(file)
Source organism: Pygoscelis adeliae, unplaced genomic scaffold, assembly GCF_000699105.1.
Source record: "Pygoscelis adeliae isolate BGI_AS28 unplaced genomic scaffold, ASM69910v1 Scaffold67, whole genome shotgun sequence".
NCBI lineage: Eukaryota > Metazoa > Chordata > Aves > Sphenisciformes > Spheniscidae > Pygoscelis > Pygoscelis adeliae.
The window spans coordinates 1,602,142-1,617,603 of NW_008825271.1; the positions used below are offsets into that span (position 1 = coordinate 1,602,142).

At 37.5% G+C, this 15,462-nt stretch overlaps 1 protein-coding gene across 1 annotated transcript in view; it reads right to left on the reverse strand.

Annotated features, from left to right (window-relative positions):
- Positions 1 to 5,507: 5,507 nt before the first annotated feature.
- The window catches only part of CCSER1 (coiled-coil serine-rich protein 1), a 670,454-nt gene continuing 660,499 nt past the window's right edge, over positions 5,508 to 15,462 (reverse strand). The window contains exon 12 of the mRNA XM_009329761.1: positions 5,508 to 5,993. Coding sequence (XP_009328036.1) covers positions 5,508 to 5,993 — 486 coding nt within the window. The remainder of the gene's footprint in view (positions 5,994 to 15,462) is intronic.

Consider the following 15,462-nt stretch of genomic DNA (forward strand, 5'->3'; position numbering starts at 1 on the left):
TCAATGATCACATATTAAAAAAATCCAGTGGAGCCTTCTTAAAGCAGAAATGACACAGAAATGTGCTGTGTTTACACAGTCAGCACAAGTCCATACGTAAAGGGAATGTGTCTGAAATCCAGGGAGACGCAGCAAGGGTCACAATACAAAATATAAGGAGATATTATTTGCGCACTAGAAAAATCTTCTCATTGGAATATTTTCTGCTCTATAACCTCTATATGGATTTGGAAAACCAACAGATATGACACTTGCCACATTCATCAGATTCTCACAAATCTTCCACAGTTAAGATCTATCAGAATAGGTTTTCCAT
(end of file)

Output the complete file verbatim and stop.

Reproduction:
Source organism: Pygoscelis adeliae, unplaced genomic scaffold, assembly GCF_000699105.1.
Source record: "Pygoscelis adeliae isolate BGI_AS28 unplaced genomic scaffold, ASM69910v1 Scaffold67, whole genome shotgun sequence".
NCBI lineage: Eukaryota > Metazoa > Chordata > Aves > Sphenisciformes > Spheniscidae > Pygoscelis > Pygoscelis adeliae.
The window spans coordinates 1,602,142-1,617,603 of NW_008825271.1; the positions used below are offsets into that span (position 1 = coordinate 1,602,142).

At 37.5% G+C, this 15,462-nt stretch overlaps 1 protein-coding gene across 1 annotated transcript in view; it reads right to left on the reverse strand.

Annotated features, from left to right (window-relative positions):
- Positions 1 to 5,507: 5,507 nt before the first annotated feature.
- The window catches only part of CCSER1 (coiled-coil serine-rich protein 1), a 670,454-nt gene continuing 660,499 nt past the window's right edge, over positions 5,508 to 15,462 (reverse strand). The window contains exon 12 of the mRNA XM_009329761.1: positions 5,508 to 5,993. Coding sequence (XP_009328036.1) covers positions 5,508 to 5,993 — 486 coding nt within the window. The remainder of the gene's footprint in view (positions 5,994 to 15,462) is intronic.

Consider the following 15,462-nt stretch of genomic DNA (forward strand, 5'->3'; position numbering starts at 1 on the left):
TCAATGATCACATATTAAAAAAATCCAGTGGAGCCTTCTTAAAGCAGAAATGACACAGAAATGTGCTGTGTTTACACAGTCAGCACAAGTCCATACGTAAAGGGAATGTGTCTGAAATCCAGGGAGACGCAGCAAGGGTCACAATACAAAATATAAGGAGATATTATTTGCGCACTAGAAAAATCTTCTCATTGGAATATTTTCTGCTCTATAACCTCTATATGGATTTGGAAAACCAACAGATATGACACTTGCCACATTCATCAGATTCTCACAAATCTTCCACAGTTAAGATCTATCAGAATAGGTTTTCCAT